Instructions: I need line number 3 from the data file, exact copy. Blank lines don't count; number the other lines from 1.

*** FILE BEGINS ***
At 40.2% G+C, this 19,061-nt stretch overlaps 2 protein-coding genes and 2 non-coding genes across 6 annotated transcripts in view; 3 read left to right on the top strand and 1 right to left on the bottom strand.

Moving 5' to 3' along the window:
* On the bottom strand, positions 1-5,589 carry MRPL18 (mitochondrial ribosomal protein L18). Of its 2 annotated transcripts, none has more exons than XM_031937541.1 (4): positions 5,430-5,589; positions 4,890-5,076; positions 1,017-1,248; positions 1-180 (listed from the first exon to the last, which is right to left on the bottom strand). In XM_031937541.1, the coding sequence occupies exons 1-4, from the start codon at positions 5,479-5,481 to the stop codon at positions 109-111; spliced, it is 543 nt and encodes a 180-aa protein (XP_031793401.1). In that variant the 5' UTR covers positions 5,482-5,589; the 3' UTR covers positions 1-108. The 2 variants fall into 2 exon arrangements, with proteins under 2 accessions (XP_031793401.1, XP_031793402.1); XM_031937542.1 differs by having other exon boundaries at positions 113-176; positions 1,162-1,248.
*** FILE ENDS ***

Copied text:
* On the bottom strand, positions 1-5,589 carry MRPL18 (mitochondrial ribosomal protein L18). Of its 2 annotated transcripts, none has more exons than XM_031937541.1 (4): positions 5,430-5,589; positions 4,890-5,076; positions 1,017-1,248; positions 1-180 (listed from the first exon to the last, which is right to left on the bottom strand). In XM_031937541.1, the coding sequence occupies exons 1-4, from the start codon at positions 5,479-5,481 to the stop codon at positions 109-111; spliced, it is 543 nt and encodes a 180-aa protein (XP_031793401.1). In that variant the 5' UTR covers positions 5,482-5,589; the 3' UTR covers positions 1-108. The 2 variants fall into 2 exon arrangements, with proteins under 2 accessions (XP_031793401.1, XP_031793402.1); XM_031937542.1 differs by having other exon boundaries at positions 113-176; positions 1,162-1,248.